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Palestinian Artist Mona Ayyash’s Exhibition At 421 Campus In Abu Dhabi Offers An Immersive Experience

Abu Dhabi: In her first institutional solo exhibition, The Clock Doesn’t Care — on at 421 art campus in Abu Dhabi till August – renowned Palestinian visual artist Mona Ayyash showcases a captivating collaborative video piece with a group of actors, dancers, and performance artists, focusing on languid body movements.

Themes of ennui and slowness, a constant refrain in many of the artist’s other works as well, also  headline The Clock Doesn’t Care. The montage of six single-channel digital videos was commissioned by the 421 Arts Campus as part of their Artistic Development Program. It dwells on the indifference of time to human pursuits nudging viewers to confront their own fraught relationship with time and boredom in the process.  

This overarching theme is evident in Ayyash’s earlier creations as well — such as `Folding Bellies’ and `Chair Squat’ — where repetitive movements propel the narrative forward. Her other creations — She’ll be Apples, Night Wanderer, Swimmers – all use bodily movements as metaphors to drive home the artist’s vision. 

Consequently, the Dubai-raised artist’s work eschews a linear narrative, framing these performances as voluntary and intentional movements mimicking nonfunctional bodily movements. Perhaps that why The Clock Doesn’t Care has an almost meditative effect on the viewer celebrate as it does the mundane while examining existential questions like passing time and wasting time. As one moves into different areas of the show, the exhibition design featuring fragmented viewing platforms and cut-out frames further augments viewers’ engagement with each piece.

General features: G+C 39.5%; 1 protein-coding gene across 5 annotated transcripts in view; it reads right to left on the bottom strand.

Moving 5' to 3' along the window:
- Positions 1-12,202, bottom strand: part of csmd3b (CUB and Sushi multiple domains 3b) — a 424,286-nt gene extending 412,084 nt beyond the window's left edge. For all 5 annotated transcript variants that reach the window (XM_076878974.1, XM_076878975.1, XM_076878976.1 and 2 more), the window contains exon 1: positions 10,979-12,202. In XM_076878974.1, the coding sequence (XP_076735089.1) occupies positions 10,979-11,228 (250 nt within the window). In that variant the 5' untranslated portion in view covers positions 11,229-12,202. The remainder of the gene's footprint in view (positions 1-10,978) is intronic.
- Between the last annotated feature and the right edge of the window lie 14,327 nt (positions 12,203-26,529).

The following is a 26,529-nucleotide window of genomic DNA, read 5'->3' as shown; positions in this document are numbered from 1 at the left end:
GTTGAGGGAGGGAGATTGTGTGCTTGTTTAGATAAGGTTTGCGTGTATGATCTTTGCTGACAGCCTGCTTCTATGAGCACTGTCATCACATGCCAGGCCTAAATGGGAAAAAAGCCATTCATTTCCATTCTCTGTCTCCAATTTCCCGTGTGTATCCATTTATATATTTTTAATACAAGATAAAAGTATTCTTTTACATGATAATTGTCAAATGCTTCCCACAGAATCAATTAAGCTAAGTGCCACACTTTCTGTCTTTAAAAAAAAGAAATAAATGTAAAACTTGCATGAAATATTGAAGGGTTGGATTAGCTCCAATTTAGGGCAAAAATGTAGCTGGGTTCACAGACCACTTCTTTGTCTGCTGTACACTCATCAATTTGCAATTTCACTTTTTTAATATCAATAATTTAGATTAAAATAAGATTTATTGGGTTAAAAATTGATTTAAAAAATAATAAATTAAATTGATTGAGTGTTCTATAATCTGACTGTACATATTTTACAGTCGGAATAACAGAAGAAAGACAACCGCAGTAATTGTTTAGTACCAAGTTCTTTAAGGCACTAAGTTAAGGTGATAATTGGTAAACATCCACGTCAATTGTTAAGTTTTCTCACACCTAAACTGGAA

The artist explains that her aim during Warehouse421 Homebound Residency 2020/2021 “was to make a video piece containing footage filmed by the participants selected to work with me on this project”. For this, she created a call for participants via Warehouse421’s social media, “inviting anyone to assist in creating the footage”. Seven people from the local community were chosen to film themselves doing a series of body movements after they committed to 6 online Zoom sessions.

During the sessions, the artist and participants had a back and forth on the project’s evolution and reviewed the developing video, as well as the next set of exercises. “I encouraged the participants to seek out compositions through light, shadow, color, and form,” she adds.

The videos were then compiled to reflect Ayyash’s theme in a myriad ways. While in some she plays with an accumulation of gestures and actions; in others, the bodily gestures are whittled down to a bare minimum adding to the immediacy of the viewer experience.

At some level, The Clock Doesn’t Care also helps the artist — who has exhibited extensively across Canada, UAE, Saudi Arabia and New York – make a social commentary on modern life. It seems to say that in a hyperconnected — world where overstimulation through social media, phone and other tech gizmos – is a constant, one’s individuality is overwhelmed by such distractions stunting personal growth.   

Antithetical to this perpetual mental and physical onslaught is Ayyash’s worldview which steers one’s gaze on the present, the here and now. She seems to take her viewers on a delightful artistic odyssey that is at once personal and universal; ordinary as well as extraordinary.  

Neeta Lal is an international-awards nominated Delhi-based Editor and journalist, formerly Senior Editor with The Times of India, who has travelled to 73 countries in search of good stories on art, culture, travel and lifestyle. She has covered global art events across Asia, the UAE and Europe.  

Neeta Lal
Neeta Lal | South China Morning Post.  Delhi-based journalist and editor Neeta Lal has worked with India’s leading publications in her three-decade career.